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2015: The Year in Dining 

Openings, closings and passings on New Orleans’ restaurant and bar scene

click to enlarge Chef Alon Shaya opened his namesake restaurant and was named the James Beard Foundation's Best Chef: South in 2015.

Photo by Cheryl Gerber

Chef Alon Shaya opened his namesake restaurant and was named the James Beard Foundation's Best Chef: South in 2015.

With more than 50 new establishments opening their doors, 2015 was a busy year for dining in the New Orleans area. While 2014 saw a more casual crowd of newcomers, including vegan cafes and laid-back Asian eateries, 2015 saw a variety of ambitious chefs and more poised restaurants, boasting finesse and modern approaches while shunning white tablecloths and fussiness.

  Perhaps the most discussed opening of the year was from Top Chef New Orleans runner-up Nina Compton, who brought dishes inspired by her Caribbean roots and Italian prowess to Compere Lapin, where she wowed diners with dishes such as curried goat with gnocchi.

  Like Compton, several chefs made New Orleans their new home, including New York's Sean Josephs and Mani Dawes, who opened the Uptown bourbon and oyster hub Kenton's and California transplants Jack Murphy and Susan Dunn, who together with Dunn's brother Ed Dunn opened the West Coast-leaning Paladar 511 in the Marigny.

  Many established local chefs expanded their reach. Israeli-born Besh protege Alon Shaya opened Shaya in February and garnered widespread accolades for his homage to his homeland. He also won the James Beard Award for Best Chef: South. Also in the Besh restaurant group: Willa Jean, the downtown bakery from pastry chefs Kelly Fields and Lisa White, opened in August, quickly becoming a go-to spot for weekend brunchers and croissant aficionados.

  On Central City's burgeoning Oretha Castle Haley Boulevard, chef Ryan Hughes kicked off the year with the opening of his Southern stunner Purloo, serving modern takes on regional dishes in a cavernous dining room inside the Southern Food and Beverage Museum. In June, chef/restaurateur Adolfo Garcia opened his hearth-centric Primitivo, where chef Nick Martin has been turning out fire-kissed plates of smoked mullet and tender beef coulotte.

  Nowhere was the city's restaurant growth more evident than in the evolving Central Business and Warehouse districts. La Petite Grocery's Justin Devillier opened his second restaurant, Balise, on Carondelet Street, serving casual interpretations of elevated Southern fare, including pickled quail eggs in hot sauce and silky venison tartare. A throwback to the days of fusion fare, Rebellion Bar & Urban Kitchen combines textures and ingredients and dishes from Korea to Brazil.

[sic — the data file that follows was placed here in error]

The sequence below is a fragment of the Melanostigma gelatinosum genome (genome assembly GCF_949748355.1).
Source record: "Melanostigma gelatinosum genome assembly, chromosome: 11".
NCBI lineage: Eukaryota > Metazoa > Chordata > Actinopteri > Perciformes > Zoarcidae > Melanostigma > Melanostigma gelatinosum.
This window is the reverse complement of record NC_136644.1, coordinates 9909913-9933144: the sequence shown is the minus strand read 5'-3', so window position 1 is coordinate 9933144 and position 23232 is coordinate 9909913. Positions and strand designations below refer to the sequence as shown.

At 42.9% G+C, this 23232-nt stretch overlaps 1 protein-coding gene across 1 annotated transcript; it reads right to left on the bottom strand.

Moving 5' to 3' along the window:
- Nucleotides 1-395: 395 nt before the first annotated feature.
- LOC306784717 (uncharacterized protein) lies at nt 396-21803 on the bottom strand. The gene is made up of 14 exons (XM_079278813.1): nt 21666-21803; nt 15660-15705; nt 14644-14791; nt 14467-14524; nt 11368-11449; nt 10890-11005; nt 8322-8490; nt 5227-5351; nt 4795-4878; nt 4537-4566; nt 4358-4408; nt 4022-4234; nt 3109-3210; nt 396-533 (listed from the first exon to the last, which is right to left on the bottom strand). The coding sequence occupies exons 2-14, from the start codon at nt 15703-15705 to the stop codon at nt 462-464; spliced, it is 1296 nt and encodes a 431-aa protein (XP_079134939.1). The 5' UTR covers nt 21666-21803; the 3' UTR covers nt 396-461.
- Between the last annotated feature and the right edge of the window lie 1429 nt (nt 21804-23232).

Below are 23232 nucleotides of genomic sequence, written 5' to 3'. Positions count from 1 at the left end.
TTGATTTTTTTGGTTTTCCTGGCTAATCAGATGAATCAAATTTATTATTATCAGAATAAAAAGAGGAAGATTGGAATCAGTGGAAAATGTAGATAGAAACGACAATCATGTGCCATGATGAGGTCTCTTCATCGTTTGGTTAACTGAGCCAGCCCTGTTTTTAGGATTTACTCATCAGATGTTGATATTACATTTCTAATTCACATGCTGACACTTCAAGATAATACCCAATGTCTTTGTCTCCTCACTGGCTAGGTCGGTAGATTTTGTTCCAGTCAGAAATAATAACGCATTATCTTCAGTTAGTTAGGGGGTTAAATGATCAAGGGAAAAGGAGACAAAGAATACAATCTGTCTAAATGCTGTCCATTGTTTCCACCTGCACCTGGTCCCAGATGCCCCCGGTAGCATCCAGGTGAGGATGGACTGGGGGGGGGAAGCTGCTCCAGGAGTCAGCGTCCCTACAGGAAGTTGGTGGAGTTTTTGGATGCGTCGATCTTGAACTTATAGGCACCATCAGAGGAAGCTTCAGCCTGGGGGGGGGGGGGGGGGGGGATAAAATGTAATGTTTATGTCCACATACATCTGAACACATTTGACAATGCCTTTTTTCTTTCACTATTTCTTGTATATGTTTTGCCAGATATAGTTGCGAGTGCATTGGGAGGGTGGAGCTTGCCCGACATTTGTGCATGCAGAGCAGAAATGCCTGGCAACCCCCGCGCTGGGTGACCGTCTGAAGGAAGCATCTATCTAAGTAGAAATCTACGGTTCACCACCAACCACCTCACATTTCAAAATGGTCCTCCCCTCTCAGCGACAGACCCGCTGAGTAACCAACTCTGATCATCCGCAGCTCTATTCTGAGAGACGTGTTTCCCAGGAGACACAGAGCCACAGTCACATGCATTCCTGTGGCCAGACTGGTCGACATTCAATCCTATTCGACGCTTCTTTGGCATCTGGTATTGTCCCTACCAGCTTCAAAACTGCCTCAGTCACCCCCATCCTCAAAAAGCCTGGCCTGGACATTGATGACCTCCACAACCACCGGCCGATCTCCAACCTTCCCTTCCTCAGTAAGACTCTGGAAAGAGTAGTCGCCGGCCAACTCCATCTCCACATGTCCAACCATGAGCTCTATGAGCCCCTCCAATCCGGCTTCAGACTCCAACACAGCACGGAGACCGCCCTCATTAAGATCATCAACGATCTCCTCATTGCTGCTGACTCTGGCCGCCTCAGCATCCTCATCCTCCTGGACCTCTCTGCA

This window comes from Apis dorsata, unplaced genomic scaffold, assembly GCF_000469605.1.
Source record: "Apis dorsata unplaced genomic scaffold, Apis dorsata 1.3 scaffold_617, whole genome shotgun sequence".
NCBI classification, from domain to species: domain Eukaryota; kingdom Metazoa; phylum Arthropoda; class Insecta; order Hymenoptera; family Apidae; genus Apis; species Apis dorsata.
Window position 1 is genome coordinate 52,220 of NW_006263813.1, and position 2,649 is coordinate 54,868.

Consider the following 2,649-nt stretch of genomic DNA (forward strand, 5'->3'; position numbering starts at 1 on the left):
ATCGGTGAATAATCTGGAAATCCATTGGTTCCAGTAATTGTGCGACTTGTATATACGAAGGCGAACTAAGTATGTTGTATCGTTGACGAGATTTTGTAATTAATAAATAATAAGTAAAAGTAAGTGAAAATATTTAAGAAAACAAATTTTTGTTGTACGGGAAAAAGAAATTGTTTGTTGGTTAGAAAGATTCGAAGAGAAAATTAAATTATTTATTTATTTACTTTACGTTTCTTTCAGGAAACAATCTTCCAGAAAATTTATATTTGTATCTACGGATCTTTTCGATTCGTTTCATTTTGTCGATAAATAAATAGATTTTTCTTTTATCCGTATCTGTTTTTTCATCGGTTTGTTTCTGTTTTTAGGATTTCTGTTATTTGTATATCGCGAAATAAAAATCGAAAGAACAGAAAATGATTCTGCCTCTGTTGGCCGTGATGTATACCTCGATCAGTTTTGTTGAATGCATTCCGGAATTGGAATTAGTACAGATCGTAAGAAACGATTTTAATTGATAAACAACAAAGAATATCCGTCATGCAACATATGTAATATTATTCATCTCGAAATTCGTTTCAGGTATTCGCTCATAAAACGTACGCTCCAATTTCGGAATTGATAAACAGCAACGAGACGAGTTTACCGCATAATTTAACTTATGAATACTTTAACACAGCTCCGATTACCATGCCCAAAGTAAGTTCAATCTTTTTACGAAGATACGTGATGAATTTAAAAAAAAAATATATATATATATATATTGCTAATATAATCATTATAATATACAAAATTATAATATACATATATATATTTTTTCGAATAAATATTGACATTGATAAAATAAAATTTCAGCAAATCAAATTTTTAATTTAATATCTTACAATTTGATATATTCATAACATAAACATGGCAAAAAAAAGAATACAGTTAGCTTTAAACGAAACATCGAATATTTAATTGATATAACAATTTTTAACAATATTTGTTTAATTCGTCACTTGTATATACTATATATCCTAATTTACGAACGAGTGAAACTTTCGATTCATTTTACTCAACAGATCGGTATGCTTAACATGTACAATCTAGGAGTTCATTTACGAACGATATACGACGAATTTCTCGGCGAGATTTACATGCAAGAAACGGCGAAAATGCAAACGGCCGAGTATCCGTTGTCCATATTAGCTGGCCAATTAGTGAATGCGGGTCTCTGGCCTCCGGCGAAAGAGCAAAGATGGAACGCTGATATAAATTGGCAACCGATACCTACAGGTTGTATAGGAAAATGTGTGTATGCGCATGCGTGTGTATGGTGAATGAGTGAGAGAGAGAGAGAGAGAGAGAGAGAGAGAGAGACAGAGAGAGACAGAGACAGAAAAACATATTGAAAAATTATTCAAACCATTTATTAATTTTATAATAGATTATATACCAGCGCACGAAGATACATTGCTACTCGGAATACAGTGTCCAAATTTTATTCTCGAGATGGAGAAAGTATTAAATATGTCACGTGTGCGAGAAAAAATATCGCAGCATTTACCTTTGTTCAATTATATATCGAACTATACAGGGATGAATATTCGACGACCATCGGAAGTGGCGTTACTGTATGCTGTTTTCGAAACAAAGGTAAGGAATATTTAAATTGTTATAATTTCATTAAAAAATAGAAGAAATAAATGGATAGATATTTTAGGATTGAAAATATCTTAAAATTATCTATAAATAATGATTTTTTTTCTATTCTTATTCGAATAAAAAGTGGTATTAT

The Paramount, a luxury apartment building on the corner of O'Keefe Avenue and Girod Street, is home to a number of new restaurants, including Willa Jean, Blaze Pizza and a second location for Uptown's Company Burger. It hasn't been all good news: The first restaurant to open at the space, Ursa Major, shuttered after four months. Still to come at the location are Uptown Vietnamese cafe Magasin and Part & Parcel, a new deli-restaurant hybrid from Root and Square Root chef/restaurateur Phillip Lopez.

  A few movers and shakers eschewed traditional formats altogether. This was evident in the changing strips of St. Claude Avenue and Oretha Castle Haley Boulevard with the additions of multi-stand food halls St. Roch Market and the Roux Carre food port, respectively.

  A school of Cajun-style butchers and casual meat markets also cropped up, including the wing and daiquiri shop Bourree from Boucherie duo Nathanial Zimet and James Denio. Local charcuterie pro Kristopher Doll expanded on his St. Roch Market stand when he opened a standalone Shank Charcuterie across the street on St. Claude Avenue in October. This month, longtime Bywater residents and owners of Mona Lisa, Michael Ducote and Doug Minich opened The Cheezy Cajun on St. Claude Avenue.

  What seemed like a blockbuster year for restaurants proved a tough go for some. Between September and October, at least seven restaurants called it quits, including Rob Bechtold's Irish Channel barbecue darling NOLA Smokehouse, Bywater farm-to-table pioneer Maurepas Foods and St. Charles Avenue mainstay The Pearl, which closed after 80 years in business. Marigny noodle joint ICHI Japanese Ramen House shuttered within five months of opening.

  2015 saw the passing of several well-regarded chefs and restaurateurs, including Paul Prudhomme, the revered chef who brought Creole and Cajun cuisines to international audiences. Prudhomme died in October at the age of 75. A month earlier, Willie Mae Scotch House's Willie Mae Seaton died at 99.

  Earlier this year, 38-year-old Josh Laskay, chef de cuisine at Emeril's NOLA, died. Chris Rudge, a co-founder of Bacchanal, died in March at age 40. Jason Baas, co-owner of The Franklin, died of an apparent self-inflicted gunshot wound in April and Quan Tran, former chef de cuisine at Tamarind and Dominque's, died of stomach cancer in May. Both were 44.

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